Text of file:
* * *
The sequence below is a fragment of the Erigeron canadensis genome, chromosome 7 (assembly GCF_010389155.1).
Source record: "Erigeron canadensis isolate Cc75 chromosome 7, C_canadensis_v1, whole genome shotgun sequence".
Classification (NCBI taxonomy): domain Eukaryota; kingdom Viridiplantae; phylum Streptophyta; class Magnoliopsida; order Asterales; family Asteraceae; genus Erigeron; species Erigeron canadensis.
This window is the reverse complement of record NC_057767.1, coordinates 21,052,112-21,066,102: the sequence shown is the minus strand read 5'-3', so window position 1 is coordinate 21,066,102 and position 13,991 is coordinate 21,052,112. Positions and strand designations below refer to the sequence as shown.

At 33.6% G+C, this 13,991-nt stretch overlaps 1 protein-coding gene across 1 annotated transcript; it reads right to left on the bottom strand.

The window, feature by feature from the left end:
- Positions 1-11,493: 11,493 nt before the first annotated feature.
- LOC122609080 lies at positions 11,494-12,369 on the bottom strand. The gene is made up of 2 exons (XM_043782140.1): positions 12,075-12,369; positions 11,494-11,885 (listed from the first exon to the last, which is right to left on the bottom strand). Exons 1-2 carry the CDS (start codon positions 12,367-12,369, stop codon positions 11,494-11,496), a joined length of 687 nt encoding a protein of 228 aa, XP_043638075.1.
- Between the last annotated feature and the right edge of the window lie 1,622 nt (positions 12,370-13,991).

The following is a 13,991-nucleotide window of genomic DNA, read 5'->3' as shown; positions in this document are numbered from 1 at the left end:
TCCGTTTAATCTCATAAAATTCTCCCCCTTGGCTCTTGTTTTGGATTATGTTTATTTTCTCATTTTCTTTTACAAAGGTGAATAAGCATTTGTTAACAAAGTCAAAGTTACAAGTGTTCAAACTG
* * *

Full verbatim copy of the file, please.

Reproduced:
The sequence below is a fragment of the Erigeron canadensis genome, chromosome 7 (assembly GCF_010389155.1).
Source record: "Erigeron canadensis isolate Cc75 chromosome 7, C_canadensis_v1, whole genome shotgun sequence".
Classification (NCBI taxonomy): domain Eukaryota; kingdom Viridiplantae; phylum Streptophyta; class Magnoliopsida; order Asterales; family Asteraceae; genus Erigeron; species Erigeron canadensis.
This window is the reverse complement of record NC_057767.1, coordinates 21,052,112-21,066,102: the sequence shown is the minus strand read 5'-3', so window position 1 is coordinate 21,066,102 and position 13,991 is coordinate 21,052,112. Positions and strand designations below refer to the sequence as shown.

At 33.6% G+C, this 13,991-nt stretch overlaps 1 protein-coding gene across 1 annotated transcript; it reads right to left on the bottom strand.

The window, feature by feature from the left end:
- Positions 1-11,493: 11,493 nt before the first annotated feature.
- LOC122609080 lies at positions 11,494-12,369 on the bottom strand. The gene is made up of 2 exons (XM_043782140.1): positions 12,075-12,369; positions 11,494-11,885 (listed from the first exon to the last, which is right to left on the bottom strand). Exons 1-2 carry the CDS (start codon positions 12,367-12,369, stop codon positions 11,494-11,496), a joined length of 687 nt encoding a protein of 228 aa, XP_043638075.1.
- Between the last annotated feature and the right edge of the window lie 1,622 nt (positions 12,370-13,991).

The following is a 13,991-nucleotide window of genomic DNA, read 5'->3' as shown; positions in this document are numbered from 1 at the left end:
TCCGTTTAATCTCATAAAATTCTCCCCCTTGGCTCTTGTTTTGGATTATGTTTATTTTCTCATTTTCTTTTACAAAGGTGAATAAGCATTTGTTAACAAAGTCAAAGTTACAAGTGTTCAAACTG